By fully understanding what constitutes a healthy strain environment, we can optimise the design of medical devices, such as stents, to ensure healthy strain conditions are maintained, thereby allowing arteries to regain a homeostatic environment
Bio

Gaul, RT (1,2); Nolan, DR (1,2); Ristori, T (3,4); Bouten, CVC (3,4); Loerakker, S (3,4); Lally, C (1,2)
1 Trinity Centre for Bioengineering, Trinity College Dublin
2 School of Engineering, Trinity College Dublin
3 Department of Biomedical Engineering, Eindhoven University of Technology, the Netherlands
4 Institute for Complex Molecular Systems, Eindhoven University of Technology, the Netherlands

The Engineers Ireland Biomedical Research Medal 2018, awarded to a PhD student who has been deemed to be making an outstanding contribution to the field of biomedical engineering research in Ireland, has been won by Robert Gaul. The criteria for the process involve an oral presentation, and the research paper will be judged on the following: importance/relevance of research topic; technical depth of the paper; and scientific novelty of the paper. There were 23 applicants in 2017, and this rose by 40 per cent to reach the figure of 32 this year. The prize is an Engineers Ireland Biomedical Medal and a €1,000 honorarium, kindly sponsored by DePuy Synthes.

Background


Cardiovascular diseases (CVDs) are the leading cause of mortality worldwide with more than 17 million deaths each year [1]. Many of these diseases affect arteries in the body, which are the blood vessels that carry nutrient and oxygen-rich blood away from the heart to the surrounding tissue.

Blockages of arteries are often treated through the deployment of a stent: a metallic scaffold which expands a blocked blood vessel to restore blood flow. Every minute, six stents are deployed worldwide, with this number increasing year on year [2]. A little known fact, outside of the medical devices industry, is that Ireland is responsible for producing 80 per cent of all stents manufactured globally [3]. Unlike conventional engineering materials, arteries adapt and remodel to changes in their environment.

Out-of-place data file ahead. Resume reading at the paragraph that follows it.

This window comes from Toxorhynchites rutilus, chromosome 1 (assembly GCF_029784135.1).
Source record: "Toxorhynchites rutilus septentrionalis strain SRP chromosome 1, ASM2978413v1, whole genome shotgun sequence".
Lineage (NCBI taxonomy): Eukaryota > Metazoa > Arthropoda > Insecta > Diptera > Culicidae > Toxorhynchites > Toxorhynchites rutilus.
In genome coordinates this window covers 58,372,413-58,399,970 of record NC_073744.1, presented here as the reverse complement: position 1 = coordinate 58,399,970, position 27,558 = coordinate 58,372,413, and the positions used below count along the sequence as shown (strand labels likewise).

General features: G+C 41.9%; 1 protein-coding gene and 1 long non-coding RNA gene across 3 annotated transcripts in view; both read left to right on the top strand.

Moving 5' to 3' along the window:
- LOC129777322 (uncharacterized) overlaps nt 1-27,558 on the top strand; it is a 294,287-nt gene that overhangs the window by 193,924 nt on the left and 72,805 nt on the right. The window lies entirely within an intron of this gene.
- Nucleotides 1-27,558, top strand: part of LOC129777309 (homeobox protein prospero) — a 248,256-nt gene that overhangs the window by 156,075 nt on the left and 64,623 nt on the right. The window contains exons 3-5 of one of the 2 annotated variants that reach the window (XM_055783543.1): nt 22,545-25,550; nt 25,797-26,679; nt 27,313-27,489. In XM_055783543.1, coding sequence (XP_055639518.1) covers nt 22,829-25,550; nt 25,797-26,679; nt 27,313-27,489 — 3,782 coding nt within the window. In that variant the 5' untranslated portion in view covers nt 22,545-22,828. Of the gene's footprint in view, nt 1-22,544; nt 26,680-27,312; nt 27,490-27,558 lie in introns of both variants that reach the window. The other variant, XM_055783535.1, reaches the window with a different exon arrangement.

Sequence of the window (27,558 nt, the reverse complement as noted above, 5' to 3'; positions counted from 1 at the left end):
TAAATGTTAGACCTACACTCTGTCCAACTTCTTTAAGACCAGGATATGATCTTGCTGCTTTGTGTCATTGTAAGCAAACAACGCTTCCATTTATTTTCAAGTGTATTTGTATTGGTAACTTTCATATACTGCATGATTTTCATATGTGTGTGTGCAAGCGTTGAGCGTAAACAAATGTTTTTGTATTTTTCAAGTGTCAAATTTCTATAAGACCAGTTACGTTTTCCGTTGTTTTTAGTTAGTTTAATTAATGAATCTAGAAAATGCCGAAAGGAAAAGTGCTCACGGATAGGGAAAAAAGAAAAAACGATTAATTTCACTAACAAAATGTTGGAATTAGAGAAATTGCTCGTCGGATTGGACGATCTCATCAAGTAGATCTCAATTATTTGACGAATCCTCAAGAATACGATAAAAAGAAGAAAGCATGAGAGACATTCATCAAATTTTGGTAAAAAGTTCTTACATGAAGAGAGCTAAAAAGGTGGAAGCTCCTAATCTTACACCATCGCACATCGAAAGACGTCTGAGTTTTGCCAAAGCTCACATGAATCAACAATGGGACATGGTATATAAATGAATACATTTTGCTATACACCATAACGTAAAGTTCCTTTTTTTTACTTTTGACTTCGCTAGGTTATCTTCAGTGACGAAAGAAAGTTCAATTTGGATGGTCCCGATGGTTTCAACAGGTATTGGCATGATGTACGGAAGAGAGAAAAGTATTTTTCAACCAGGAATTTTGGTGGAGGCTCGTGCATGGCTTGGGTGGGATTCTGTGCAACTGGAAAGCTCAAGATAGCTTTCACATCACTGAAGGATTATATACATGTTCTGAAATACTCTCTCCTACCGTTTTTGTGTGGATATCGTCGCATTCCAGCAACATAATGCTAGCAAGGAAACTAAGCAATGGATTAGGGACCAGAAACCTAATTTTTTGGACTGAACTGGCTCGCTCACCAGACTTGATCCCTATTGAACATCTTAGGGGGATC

L-R: David Hoey, Robert Gaul, Pat Cotter, DePuy Synthes

In many respects, they are the original smart material. Unfortunately, this ability to adapt can lead to a reoccurrence of the blockage in the vessel after stent deployment; this is known as in-stent restenosis. In order to better identify patients at risk of cardiovascular disease and improve the design of these crucial devices, it is important to understand how blood vessels respond and adapt to their mechanical environment.

Arteries are a class of fibre-reinforced material, where collagen fibres provide structural reinforcement of the vessel wall much in the same way that reinforced concrete is strengthened by steel rebar. In normal physiological conditions, arteries experience a dynamic, pulsatile flow; expanding and contracting with each heartbeat.

Arterial disease and stent deployment can dramatically alter the mechanical environment experienced by these vessels. Understanding the adaptation response of the vessel to these different loading environments will allow the development of clinical tools that are capable of identifying early disease development as well as the development and improvement of existing medical devices, such as stents.

To achieve this aim, our work investigates the influence of strain on the orientation of the collagen fibre network in arterial tissue, as well as the degradation response of this network, which may lead to the weakening and eventual rupture of tissue.

Fibre architecture using SALS


To investigate changes in the underlying arterial structure due to different mechanical environments, such as arterial disease and stenting, we have developed a small angle light scattering (SALS) system (Figure 1) [4]. In SALS, laser light is passed through a sample to identify fibre orientation and alignment information.

The system was designed and developed in-house and optimised for use with arterial tissue for the very first time. The system incorporates a helium-neon (HeNe) laser which passes light through focusing lenses before passing through the sample which is held in an automated positioning stage controlled using labVIEW.